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Sahil Badani
Sahil Badani • Feb 3, 2016

German Nuclear Fusion Experiment Brings The Dream of Clean Energy A Step Closer

Scientists in Germany will set the ball rolling for a nuclear fusion reaction which is widely seen as a major breakthrough in the quest for clean and green energy for the generations to come.

Nuclear power is the generation of energy by nuclear fusion. Fusion reactions are high energy reactions where two lighter atomic nuclei fuse to form a heavy nucleus. In the process, some mass is converted to energy in accordance with Einstein’s mass-energy equivalence. Compared with nuclear fission, which produces a high amount of radioactive waste, fusion power is considered to be at harmony with the environment. Interestingly, the sun is a natural fusion reactor.

The experiment at the Max Planck Institute in the Baltic city of Griefswald will convert a tiny amount of injected hydrogen into hydrogen plasma in a stellarator, a doughnut-shaped device that confines hot plasma with magnetic fields in order to sustain a controlled nuclear fusion reaction. Known as the Wendelstein 7-X stellarator, the cutting-edge device was first used in December to heat helium. With hydrogen, the challenges were more.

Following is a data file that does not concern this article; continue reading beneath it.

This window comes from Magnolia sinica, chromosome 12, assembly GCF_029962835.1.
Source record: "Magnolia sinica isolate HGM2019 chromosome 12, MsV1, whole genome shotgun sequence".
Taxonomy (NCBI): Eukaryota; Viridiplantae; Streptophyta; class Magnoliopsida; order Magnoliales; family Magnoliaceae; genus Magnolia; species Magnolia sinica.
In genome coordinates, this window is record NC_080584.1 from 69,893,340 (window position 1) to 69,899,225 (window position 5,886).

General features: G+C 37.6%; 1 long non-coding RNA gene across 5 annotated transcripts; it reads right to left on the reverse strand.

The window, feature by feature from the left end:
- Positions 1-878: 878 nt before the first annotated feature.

Most striking of them was the €1.06 billion investment provided by the German government, which is being dismissed by critics as a waste of money. Also, converting hydrogen into plasma requires temperatures as high as 100 million degrees Celsius.

Fortunately, the obstacles have been overcome. Angela Merkel, the German Chancellor will witness the benchmark demonstration that will, for once, produce only plasma and not any energy. However, once accomplished, it will open doors for further research and development in the challenge to obtain nuclear power, which until today has always been tagged “practically unviable” since the reaction consumes more energy than it produces.

The success of the Wendelstein stellarator should also fuel rival projects, including the ITER in France, the Helically Symmetric Experiment (HSX) in the USA and the Large Helical Device in Japan.

Source: The Guardian

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